Time (2020) - Garrett Bradley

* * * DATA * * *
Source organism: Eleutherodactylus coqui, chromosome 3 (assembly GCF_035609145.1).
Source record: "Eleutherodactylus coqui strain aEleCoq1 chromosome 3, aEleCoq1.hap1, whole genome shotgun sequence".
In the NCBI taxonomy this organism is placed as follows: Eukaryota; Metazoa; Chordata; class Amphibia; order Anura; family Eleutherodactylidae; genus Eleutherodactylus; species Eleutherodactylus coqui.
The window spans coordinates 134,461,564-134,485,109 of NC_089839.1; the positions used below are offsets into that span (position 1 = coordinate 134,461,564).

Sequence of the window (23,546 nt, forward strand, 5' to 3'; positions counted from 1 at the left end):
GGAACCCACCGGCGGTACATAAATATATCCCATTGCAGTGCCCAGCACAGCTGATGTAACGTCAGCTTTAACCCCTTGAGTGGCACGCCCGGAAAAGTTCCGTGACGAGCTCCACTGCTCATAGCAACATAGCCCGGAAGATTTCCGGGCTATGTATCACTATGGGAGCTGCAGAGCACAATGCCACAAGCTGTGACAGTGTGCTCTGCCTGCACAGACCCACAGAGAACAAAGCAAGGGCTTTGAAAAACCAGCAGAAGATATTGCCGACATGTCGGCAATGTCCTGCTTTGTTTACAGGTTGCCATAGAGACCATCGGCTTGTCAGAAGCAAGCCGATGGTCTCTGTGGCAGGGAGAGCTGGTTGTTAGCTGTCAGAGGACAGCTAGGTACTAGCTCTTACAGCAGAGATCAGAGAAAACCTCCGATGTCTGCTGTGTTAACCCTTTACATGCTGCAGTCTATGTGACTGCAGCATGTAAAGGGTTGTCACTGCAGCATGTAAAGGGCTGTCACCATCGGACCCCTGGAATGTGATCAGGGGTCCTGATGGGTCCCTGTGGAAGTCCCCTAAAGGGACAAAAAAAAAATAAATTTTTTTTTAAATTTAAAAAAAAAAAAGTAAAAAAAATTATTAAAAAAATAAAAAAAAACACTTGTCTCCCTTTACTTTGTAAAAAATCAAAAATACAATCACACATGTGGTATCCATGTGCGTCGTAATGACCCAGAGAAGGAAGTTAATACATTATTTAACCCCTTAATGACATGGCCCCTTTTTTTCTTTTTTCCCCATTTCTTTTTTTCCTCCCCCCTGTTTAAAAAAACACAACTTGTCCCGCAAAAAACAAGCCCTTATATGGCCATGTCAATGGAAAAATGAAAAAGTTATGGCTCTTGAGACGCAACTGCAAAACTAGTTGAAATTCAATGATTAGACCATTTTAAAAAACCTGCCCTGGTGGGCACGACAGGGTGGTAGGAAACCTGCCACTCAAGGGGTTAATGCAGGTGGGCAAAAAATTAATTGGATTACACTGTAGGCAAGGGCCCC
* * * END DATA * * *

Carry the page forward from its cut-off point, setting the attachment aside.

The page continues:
An affecting evocation on the grandiose pain and degradation which the carceral state and the normalization of punitive notions of justice have placed on the social fabric and culture. A culture fundamentally born out of and rooted in individual rights, personal autonomy, and freedom; a culture which expounds its the Christian theological principle of forgiveness and rehabilitation, and yet systemically and institutionally, America has created the largest and most complex institution for imprisoning people the world has ever known. Time explores this terrain through an intimate focus, almost never falling victim to pedagogy through its story that always manages to remain focused on the personal first, understanding that such a level of intimacy can transcend far more than any pedantic display of activism. Through its formal structure which largely subverts temporality, Time manages to be a deeply intimate portrait of one woman's struggle that never feels at odds with the film's larger aspirations for justice and societal change. It may be a bit saccharine to some but in the end, Time recognizes that love itself, not in the context of the personal but in the communal, will ultimately be what sets humanity free of pain and conflict. It's a nice thought.